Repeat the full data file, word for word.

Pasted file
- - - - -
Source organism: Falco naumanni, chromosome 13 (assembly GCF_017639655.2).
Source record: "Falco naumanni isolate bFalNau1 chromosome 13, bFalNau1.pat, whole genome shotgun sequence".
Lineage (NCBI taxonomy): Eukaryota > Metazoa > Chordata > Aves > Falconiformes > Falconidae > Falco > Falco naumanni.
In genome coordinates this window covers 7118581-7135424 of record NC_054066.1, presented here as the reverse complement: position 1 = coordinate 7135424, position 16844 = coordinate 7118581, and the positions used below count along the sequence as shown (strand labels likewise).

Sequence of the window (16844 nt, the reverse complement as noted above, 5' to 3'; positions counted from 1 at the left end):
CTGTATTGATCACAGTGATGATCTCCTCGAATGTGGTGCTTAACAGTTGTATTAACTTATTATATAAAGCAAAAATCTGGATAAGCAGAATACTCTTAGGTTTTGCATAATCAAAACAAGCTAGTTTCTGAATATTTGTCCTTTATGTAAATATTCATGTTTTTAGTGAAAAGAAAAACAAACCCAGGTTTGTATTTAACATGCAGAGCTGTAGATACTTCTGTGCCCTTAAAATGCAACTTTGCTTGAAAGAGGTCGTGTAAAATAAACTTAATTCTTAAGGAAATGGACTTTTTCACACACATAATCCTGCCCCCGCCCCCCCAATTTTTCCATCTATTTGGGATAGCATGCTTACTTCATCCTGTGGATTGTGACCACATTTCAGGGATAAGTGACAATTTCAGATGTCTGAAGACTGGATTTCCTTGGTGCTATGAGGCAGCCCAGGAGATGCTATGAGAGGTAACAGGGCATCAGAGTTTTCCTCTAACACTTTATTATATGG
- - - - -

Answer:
Source organism: Falco naumanni, chromosome 13 (assembly GCF_017639655.2).
Source record: "Falco naumanni isolate bFalNau1 chromosome 13, bFalNau1.pat, whole genome shotgun sequence".
Lineage (NCBI taxonomy): Eukaryota > Metazoa > Chordata > Aves > Falconiformes > Falconidae > Falco > Falco naumanni.
In genome coordinates this window covers 7118581-7135424 of record NC_054066.1, presented here as the reverse complement: position 1 = coordinate 7135424, position 16844 = coordinate 7118581, and the positions used below count along the sequence as shown (strand labels likewise).

Sequence of the window (16844 nt, the reverse complement as noted above, 5' to 3'; positions counted from 1 at the left end):
CTGTATTGATCACAGTGATGATCTCCTCGAATGTGGTGCTTAACAGTTGTATTAACTTATTATATAAAGCAAAAATCTGGATAAGCAGAATACTCTTAGGTTTTGCATAATCAAAACAAGCTAGTTTCTGAATATTTGTCCTTTATGTAAATATTCATGTTTTTAGTGAAAAGAAAAACAAACCCAGGTTTGTATTTAACATGCAGAGCTGTAGATACTTCTGTGCCCTTAAAATGCAACTTTGCTTGAAAGAGGTCGTGTAAAATAAACTTAATTCTTAAGGAAATGGACTTTTTCACACACATAATCCTGCCCCCGCCCCCCCAATTTTTCCATCTATTTGGGATAGCATGCTTACTTCATCCTGTGGATTGTGACCACATTTCAGGGATAAGTGACAATTTCAGATGTCTGAAGACTGGATTTCCTTGGTGCTATGAGGCAGCCCAGGAGATGCTATGAGAGGTAACAGGGCATCAGAGTTTTCCTCTAACACTTTATTATATGG